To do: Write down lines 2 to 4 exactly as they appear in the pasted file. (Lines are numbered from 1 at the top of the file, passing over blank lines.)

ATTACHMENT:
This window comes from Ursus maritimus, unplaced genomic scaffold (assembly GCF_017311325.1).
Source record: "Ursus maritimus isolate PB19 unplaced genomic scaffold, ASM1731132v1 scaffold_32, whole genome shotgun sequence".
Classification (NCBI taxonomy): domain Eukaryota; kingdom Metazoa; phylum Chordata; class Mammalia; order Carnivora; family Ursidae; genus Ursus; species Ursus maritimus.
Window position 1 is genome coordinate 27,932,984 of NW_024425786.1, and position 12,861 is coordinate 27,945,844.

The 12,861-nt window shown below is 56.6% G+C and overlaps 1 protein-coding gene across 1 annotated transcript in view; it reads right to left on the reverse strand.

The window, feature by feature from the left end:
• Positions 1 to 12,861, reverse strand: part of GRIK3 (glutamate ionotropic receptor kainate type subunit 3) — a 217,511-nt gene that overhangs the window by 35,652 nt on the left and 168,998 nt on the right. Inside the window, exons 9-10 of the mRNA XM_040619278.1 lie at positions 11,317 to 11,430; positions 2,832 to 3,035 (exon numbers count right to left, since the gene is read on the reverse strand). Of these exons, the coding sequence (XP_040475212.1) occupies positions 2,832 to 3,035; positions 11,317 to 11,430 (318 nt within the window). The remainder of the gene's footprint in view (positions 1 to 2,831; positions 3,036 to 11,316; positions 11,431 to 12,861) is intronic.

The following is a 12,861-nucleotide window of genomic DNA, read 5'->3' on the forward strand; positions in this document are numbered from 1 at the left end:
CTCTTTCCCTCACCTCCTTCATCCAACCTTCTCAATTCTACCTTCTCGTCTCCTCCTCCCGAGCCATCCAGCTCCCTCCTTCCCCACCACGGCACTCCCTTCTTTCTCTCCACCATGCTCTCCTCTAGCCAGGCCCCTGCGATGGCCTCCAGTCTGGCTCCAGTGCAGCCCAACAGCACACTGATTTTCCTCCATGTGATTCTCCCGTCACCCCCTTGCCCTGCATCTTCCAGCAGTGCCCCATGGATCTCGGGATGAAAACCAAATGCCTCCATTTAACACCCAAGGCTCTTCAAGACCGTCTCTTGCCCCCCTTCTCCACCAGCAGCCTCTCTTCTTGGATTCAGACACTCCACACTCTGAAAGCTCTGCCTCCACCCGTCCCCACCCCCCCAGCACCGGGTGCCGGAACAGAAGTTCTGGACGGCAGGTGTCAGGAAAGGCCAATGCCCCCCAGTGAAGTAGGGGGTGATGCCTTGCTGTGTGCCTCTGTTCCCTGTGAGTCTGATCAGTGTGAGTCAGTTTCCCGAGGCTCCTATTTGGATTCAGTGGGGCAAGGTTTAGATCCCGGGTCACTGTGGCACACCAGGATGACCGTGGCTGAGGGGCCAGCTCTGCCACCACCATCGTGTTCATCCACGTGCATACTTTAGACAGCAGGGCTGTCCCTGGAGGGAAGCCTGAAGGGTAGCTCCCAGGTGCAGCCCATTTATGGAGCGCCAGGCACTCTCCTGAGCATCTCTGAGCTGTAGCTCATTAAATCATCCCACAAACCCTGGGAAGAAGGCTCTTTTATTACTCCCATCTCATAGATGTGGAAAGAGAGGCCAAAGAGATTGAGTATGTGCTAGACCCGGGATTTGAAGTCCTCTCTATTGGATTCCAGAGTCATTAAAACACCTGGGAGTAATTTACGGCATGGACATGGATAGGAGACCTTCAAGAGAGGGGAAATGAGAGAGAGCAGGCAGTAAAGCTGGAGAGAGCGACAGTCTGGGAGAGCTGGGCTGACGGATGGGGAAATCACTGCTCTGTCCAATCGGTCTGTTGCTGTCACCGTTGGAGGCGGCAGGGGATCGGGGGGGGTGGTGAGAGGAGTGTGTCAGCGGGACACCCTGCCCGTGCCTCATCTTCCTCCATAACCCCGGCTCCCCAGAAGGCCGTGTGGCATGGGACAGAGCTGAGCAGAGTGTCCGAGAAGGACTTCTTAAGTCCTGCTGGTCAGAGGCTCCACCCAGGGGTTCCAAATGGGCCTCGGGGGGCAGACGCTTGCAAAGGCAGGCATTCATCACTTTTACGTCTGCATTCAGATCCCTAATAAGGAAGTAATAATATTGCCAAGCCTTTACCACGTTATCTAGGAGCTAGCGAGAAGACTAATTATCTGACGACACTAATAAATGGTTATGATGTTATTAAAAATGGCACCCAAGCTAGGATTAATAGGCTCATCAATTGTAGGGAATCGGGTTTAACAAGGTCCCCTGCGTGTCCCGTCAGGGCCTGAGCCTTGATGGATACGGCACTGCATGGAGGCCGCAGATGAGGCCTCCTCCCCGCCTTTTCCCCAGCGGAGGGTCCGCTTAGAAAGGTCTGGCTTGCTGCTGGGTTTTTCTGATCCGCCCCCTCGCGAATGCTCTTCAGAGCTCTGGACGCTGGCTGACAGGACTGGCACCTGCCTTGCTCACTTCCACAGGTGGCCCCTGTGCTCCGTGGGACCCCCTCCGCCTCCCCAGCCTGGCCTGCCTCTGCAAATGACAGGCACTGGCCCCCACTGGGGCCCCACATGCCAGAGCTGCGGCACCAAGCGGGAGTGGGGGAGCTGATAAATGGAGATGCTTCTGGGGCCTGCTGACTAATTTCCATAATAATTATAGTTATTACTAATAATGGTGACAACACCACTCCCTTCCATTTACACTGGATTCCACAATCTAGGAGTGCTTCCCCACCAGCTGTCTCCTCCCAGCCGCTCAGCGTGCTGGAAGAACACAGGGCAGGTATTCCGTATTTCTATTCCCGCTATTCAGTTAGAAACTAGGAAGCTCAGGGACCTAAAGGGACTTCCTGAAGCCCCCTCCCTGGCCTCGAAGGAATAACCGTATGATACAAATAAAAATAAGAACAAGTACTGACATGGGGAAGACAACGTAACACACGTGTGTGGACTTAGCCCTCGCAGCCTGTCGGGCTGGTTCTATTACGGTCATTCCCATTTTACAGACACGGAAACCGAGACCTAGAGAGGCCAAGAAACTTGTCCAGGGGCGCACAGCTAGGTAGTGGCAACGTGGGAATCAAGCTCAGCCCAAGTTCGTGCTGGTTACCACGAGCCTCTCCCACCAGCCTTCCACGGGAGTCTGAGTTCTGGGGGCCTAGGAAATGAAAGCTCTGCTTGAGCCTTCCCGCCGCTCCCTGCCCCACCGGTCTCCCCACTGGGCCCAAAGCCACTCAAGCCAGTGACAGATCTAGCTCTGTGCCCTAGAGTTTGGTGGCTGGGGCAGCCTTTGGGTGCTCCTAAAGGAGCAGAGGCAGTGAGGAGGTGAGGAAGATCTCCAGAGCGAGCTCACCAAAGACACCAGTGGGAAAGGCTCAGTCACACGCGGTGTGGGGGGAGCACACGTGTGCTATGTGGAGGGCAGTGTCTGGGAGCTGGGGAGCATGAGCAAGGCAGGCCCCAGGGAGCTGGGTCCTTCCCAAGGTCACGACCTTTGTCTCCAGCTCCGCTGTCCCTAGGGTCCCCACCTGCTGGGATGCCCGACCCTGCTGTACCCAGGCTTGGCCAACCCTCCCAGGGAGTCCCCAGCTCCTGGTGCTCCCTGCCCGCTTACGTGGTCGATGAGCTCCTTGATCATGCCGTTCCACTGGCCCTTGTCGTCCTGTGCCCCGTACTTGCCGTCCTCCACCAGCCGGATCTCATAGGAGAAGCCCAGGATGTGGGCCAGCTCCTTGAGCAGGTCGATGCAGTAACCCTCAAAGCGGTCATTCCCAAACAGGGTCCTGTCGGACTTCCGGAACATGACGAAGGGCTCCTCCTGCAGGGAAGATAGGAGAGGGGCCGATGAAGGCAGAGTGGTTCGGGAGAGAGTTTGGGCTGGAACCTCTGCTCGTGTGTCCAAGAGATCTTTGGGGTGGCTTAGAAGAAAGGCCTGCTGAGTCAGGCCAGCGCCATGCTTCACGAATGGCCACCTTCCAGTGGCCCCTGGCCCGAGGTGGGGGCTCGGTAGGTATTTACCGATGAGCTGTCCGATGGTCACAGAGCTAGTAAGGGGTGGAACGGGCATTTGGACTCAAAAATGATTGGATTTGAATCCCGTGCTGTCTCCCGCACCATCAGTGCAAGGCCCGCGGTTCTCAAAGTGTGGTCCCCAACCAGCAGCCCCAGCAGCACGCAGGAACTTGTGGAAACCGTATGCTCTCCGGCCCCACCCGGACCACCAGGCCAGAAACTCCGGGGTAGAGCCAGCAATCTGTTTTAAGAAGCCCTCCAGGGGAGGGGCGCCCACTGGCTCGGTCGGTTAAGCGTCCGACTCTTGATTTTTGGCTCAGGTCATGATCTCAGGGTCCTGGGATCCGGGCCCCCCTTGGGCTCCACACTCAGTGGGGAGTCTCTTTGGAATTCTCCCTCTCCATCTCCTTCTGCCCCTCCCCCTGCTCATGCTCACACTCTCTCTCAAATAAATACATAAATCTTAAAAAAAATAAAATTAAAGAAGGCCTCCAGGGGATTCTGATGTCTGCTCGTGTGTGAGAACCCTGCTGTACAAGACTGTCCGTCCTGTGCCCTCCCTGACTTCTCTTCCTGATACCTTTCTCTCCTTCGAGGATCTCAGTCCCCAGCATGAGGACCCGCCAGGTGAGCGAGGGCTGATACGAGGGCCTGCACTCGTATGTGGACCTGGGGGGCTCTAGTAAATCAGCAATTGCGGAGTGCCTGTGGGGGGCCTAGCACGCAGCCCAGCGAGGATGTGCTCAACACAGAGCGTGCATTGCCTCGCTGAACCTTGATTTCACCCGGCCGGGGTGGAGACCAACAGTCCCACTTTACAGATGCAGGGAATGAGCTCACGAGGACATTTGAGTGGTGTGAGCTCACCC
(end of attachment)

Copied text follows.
Source record: "Ursus maritimus isolate PB19 unplaced genomic scaffold, ASM1731132v1 scaffold_32, whole genome shotgun sequence".
Classification (NCBI taxonomy): domain Eukaryota; kingdom Metazoa; phylum Chordata; class Mammalia; order Carnivora; family Ursidae; genus Ursus; species Ursus maritimus.
Window position 1 is genome coordinate 27,932,984 of NW_024425786.1, and position 12,861 is coordinate 27,945,844.